As Education Week marks its 20th anniversary, here are some of the people, events, and issues that were making news 20 years ago this week.
National Assessment: The National Assessment of Educational Progress has failed to make itself useful to state and local policymakers, an independent study of the program concludes. Despite its potential, the study says, the NAEP has an "apparently negligible influence" on education policy and practice.
Creation Contention: Following a federal judge's decision striking down an Arkansas law that required "balanced treatment" of evolution and creationism in the state's classrooms, people on both sides of the issue say such battles will continue, both in the courts and in state legislatures. The executive director of the National Association of Biology Teachers predicts that "creationist pressure in 1982 will be intense." Many Arkansans argue, "It seems only fair to present both sides."
Benefits Cut: The Social Security Administration's decision not to warn people who will be affected by cuts in educational benefits for postsecondary education may disrupt college plans for as many as 300,000 high school seniors. Many seniors applying for college are unaware that they will be ineligible for benefits on May 1.
Tax Burden: Continuing a pattern that began in the early 1970s, American public schools depended less on local property taxes in 1979-80 than in the previous year, the U.S. Census Bureau reports. Property taxes accounted for 29.6 percent of schools' general revenue in fiscal 1979. Meanwhile, the states' share of the support of public education rose to 44.7 percent the same year.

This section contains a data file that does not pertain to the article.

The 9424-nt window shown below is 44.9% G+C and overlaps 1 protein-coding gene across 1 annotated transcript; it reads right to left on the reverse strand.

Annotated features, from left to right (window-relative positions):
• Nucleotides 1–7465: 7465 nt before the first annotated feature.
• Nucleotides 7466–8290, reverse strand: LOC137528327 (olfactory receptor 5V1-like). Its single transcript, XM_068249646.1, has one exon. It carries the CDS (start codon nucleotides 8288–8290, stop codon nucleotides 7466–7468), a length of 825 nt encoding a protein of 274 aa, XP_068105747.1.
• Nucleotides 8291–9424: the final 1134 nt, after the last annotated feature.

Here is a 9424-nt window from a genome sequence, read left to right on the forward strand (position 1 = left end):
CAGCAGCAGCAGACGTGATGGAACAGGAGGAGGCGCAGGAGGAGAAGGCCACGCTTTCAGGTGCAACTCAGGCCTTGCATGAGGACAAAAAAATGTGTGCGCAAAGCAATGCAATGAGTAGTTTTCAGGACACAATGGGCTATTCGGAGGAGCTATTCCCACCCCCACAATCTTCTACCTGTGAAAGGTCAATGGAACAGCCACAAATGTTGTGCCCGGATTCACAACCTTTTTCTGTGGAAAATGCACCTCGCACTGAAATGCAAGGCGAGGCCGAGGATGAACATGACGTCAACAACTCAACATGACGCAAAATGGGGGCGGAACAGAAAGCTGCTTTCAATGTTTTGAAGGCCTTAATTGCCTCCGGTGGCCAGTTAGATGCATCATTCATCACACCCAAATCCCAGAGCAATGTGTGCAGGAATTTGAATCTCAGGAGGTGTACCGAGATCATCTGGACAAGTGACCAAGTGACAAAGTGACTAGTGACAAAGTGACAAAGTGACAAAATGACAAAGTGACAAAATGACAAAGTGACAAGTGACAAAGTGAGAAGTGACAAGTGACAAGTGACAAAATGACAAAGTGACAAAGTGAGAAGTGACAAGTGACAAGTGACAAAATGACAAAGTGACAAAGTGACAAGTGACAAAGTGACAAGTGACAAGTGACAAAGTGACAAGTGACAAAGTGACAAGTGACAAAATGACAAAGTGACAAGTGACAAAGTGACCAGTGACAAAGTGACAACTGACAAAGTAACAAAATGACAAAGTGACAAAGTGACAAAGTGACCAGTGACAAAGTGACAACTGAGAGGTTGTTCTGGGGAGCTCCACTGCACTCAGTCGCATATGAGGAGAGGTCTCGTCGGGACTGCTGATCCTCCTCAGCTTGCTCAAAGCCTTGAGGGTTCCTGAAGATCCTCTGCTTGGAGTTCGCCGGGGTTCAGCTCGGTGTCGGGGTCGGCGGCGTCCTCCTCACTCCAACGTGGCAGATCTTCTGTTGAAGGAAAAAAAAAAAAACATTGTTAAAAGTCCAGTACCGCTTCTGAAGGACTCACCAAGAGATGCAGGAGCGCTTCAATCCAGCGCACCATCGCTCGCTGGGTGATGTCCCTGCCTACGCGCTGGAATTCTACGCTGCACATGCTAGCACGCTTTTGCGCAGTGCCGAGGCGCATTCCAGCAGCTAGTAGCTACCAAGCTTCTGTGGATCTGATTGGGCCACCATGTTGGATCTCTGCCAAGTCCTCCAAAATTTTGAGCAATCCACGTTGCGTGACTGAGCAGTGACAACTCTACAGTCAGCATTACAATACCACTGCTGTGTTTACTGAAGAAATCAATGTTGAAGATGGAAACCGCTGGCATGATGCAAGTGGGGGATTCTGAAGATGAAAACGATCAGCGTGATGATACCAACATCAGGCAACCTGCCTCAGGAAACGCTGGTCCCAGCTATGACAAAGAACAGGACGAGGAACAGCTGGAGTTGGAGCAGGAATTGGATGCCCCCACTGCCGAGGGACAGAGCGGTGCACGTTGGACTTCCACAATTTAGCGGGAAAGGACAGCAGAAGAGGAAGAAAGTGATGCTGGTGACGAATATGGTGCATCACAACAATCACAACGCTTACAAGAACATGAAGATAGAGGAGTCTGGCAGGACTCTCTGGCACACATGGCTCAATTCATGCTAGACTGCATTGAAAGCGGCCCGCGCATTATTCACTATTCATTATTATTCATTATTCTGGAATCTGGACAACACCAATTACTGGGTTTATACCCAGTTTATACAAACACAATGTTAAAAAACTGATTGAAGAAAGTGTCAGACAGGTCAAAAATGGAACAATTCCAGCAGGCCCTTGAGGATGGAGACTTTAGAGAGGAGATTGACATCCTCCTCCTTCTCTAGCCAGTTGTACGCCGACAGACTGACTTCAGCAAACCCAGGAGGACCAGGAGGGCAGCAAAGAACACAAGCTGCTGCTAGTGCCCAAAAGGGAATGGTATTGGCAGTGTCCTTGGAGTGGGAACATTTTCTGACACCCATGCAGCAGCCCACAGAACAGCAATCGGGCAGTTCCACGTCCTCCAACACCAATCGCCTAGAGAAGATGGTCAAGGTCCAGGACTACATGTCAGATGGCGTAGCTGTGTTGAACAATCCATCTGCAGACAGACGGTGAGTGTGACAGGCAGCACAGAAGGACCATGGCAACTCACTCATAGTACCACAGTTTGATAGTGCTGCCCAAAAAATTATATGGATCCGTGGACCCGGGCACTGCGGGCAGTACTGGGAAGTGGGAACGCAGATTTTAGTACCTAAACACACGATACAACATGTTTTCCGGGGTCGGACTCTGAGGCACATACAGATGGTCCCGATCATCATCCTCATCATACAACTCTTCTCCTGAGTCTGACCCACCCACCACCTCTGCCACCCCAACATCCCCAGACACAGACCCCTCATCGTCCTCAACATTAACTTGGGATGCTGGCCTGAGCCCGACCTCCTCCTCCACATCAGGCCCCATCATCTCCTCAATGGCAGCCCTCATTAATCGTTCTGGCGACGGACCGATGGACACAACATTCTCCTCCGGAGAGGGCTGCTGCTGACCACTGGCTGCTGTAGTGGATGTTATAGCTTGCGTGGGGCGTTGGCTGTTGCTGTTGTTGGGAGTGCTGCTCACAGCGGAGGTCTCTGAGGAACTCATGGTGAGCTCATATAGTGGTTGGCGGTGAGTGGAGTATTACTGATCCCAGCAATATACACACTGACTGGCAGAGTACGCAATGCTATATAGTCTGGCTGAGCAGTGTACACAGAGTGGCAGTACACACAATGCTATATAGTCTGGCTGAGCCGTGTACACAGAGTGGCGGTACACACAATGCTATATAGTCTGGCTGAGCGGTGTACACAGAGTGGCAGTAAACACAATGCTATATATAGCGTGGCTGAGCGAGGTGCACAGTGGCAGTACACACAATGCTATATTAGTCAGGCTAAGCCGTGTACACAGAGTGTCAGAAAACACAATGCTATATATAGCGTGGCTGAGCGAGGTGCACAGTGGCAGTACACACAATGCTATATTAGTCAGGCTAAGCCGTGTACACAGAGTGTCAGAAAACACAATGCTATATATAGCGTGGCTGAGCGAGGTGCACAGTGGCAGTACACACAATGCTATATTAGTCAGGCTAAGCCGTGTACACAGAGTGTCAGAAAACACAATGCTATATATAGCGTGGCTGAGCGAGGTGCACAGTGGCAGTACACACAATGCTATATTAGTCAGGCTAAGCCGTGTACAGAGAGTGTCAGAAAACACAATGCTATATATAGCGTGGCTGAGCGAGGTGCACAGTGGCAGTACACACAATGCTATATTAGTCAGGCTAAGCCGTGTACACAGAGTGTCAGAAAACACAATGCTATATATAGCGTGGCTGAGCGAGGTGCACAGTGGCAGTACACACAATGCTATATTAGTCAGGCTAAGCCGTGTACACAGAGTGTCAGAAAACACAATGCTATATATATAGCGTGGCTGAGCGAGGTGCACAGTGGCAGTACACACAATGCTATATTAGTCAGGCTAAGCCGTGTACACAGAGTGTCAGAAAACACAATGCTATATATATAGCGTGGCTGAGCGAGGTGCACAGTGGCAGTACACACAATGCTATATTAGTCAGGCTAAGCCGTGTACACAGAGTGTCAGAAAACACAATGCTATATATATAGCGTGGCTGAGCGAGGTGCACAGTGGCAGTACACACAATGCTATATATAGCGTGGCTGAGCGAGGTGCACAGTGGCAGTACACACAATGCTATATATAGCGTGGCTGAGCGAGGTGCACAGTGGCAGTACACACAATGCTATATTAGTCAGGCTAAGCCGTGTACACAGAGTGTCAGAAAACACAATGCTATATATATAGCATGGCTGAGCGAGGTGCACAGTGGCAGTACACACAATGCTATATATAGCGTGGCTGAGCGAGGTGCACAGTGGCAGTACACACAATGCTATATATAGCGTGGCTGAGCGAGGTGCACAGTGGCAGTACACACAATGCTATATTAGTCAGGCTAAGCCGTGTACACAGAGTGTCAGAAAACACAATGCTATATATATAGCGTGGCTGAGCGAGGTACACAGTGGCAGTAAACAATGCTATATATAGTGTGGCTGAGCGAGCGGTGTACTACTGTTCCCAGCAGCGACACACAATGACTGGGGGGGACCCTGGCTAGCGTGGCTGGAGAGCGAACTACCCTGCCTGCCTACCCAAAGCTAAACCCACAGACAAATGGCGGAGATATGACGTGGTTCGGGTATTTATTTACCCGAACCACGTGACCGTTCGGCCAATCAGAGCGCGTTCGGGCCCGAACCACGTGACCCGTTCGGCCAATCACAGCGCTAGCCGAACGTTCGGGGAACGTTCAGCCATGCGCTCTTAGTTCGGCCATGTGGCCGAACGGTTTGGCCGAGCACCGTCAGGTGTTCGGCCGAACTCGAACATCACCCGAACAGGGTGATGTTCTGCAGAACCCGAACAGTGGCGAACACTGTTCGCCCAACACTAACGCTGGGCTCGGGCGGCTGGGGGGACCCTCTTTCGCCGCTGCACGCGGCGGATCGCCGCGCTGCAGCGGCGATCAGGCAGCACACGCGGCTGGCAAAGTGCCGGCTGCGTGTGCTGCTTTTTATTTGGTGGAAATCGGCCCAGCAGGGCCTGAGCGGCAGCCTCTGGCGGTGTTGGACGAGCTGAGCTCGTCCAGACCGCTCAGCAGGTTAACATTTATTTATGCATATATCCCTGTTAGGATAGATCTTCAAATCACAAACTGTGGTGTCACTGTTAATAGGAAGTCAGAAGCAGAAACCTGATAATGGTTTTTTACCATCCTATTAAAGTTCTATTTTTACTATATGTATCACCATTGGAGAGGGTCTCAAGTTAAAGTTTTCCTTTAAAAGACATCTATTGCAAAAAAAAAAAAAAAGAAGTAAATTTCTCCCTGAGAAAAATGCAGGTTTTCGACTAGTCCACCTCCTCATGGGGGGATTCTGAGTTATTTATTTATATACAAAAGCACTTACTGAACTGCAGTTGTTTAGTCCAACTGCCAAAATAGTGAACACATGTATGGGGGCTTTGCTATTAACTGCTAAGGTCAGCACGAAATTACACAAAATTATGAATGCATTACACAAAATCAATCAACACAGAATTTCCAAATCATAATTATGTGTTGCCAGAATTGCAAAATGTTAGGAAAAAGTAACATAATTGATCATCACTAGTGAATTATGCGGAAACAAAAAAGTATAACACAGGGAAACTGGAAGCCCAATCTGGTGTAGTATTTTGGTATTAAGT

School Closings: Minneapolis officials are expected to announce the closing of nearly one-third of the city's public schools. Enrollment in the 39,000-student district has plunged by 25,000 students since 1972.
Letting Go: Pioneering legislation designed to give California schools and districts more freedom from state regulations goes into effect. The state board of education has the authority to grant districts waivers of provisions of the education code and to coordinate money from 11 state categorical programs in ways they deem appropriate.
Book-Banning Trial: Four prominent authors who were war correspondents, including Ward Just and Frances FitzGerald, testify that a book about the Vietnam War that contains four-letter words should be allowed in the library in Woodland High School in Baileyville, Maine. The trial in U.S. District Court in Bangor centers on whether the Baileyville school committee violated a student's right to free speech and due process by banning the book, 365 Days, over the summer.
Vol. 21, Issue 16, Page 6Published in Print: January 9, 2002, as Retrospective